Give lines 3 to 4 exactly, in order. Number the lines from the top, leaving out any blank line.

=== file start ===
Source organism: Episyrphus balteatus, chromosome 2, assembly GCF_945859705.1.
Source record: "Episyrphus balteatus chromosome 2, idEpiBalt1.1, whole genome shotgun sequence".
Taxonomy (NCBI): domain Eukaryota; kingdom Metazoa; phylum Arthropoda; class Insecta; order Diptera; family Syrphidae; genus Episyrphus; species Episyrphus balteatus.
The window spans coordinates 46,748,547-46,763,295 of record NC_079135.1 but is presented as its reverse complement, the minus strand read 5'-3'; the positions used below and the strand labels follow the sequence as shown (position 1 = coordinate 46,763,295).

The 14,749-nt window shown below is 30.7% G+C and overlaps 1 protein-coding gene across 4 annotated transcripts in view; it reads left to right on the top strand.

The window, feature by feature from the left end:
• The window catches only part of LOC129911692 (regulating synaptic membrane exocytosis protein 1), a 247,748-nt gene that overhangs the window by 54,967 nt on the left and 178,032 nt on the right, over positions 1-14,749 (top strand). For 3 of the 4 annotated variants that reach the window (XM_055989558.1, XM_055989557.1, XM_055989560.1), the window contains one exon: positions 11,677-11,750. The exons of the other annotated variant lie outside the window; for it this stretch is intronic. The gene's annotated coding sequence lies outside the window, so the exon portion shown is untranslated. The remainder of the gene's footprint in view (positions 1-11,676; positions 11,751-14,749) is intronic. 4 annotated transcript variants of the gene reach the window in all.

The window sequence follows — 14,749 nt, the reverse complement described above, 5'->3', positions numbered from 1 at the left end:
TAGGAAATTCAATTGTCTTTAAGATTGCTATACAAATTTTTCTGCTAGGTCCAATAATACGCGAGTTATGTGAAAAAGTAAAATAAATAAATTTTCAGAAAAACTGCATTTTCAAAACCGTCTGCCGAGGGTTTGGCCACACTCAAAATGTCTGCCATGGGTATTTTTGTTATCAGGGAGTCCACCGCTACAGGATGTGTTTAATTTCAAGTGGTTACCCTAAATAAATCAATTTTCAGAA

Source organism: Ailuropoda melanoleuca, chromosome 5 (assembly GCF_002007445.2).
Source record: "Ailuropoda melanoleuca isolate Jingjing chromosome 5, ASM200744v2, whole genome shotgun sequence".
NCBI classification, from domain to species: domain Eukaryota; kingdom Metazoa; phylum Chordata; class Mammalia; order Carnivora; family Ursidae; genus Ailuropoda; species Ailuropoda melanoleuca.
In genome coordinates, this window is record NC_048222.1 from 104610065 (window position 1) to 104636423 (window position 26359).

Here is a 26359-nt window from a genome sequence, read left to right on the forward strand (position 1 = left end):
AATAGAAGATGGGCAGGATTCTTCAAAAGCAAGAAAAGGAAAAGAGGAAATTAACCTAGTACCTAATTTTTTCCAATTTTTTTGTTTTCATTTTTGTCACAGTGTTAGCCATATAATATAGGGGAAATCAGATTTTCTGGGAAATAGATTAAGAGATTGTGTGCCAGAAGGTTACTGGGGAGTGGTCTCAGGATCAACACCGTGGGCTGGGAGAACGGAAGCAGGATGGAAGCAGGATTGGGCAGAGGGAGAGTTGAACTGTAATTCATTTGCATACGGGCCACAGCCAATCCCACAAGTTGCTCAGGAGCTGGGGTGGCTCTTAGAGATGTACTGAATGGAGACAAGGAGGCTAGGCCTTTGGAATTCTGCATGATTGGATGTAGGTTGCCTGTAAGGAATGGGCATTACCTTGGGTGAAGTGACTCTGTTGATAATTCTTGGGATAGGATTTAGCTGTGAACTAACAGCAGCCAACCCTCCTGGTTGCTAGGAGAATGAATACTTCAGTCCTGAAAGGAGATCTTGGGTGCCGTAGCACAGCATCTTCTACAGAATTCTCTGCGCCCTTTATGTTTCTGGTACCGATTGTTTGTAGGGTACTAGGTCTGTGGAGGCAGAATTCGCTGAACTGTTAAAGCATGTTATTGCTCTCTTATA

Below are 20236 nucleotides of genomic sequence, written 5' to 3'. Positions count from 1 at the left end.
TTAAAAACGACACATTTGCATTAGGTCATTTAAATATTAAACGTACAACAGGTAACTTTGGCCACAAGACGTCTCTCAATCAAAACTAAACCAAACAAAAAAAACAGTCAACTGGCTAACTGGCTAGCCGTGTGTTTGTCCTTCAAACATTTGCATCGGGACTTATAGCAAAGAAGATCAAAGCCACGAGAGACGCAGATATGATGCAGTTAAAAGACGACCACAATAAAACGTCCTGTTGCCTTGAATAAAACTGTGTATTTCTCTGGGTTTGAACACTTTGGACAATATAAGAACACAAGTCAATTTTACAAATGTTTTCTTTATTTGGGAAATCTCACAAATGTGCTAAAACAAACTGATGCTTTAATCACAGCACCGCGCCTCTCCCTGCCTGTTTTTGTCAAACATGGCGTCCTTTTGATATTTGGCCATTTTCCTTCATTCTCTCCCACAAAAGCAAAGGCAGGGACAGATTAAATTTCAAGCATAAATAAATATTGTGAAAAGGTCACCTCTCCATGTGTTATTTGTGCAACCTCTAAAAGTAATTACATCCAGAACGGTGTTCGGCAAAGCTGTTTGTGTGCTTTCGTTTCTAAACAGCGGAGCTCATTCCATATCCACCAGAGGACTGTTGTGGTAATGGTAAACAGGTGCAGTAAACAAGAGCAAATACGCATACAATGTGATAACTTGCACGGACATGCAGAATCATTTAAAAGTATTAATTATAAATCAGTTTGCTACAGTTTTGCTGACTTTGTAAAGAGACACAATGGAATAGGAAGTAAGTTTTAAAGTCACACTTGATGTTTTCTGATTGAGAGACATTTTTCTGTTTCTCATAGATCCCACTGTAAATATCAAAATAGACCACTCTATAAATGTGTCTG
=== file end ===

Taxonomy (NCBI): domain Eukaryota; kingdom Metazoa; phylum Arthropoda; class Insecta; order Diptera; family Syrphidae; genus Episyrphus; species Episyrphus balteatus.
The window spans coordinates 46,748,547-46,763,295 of record NC_079135.1 but is presented as its reverse complement, the minus strand read 5'-3'; the positions used below and the strand labels follow the sequence as shown (position 1 = coordinate 46,763,295).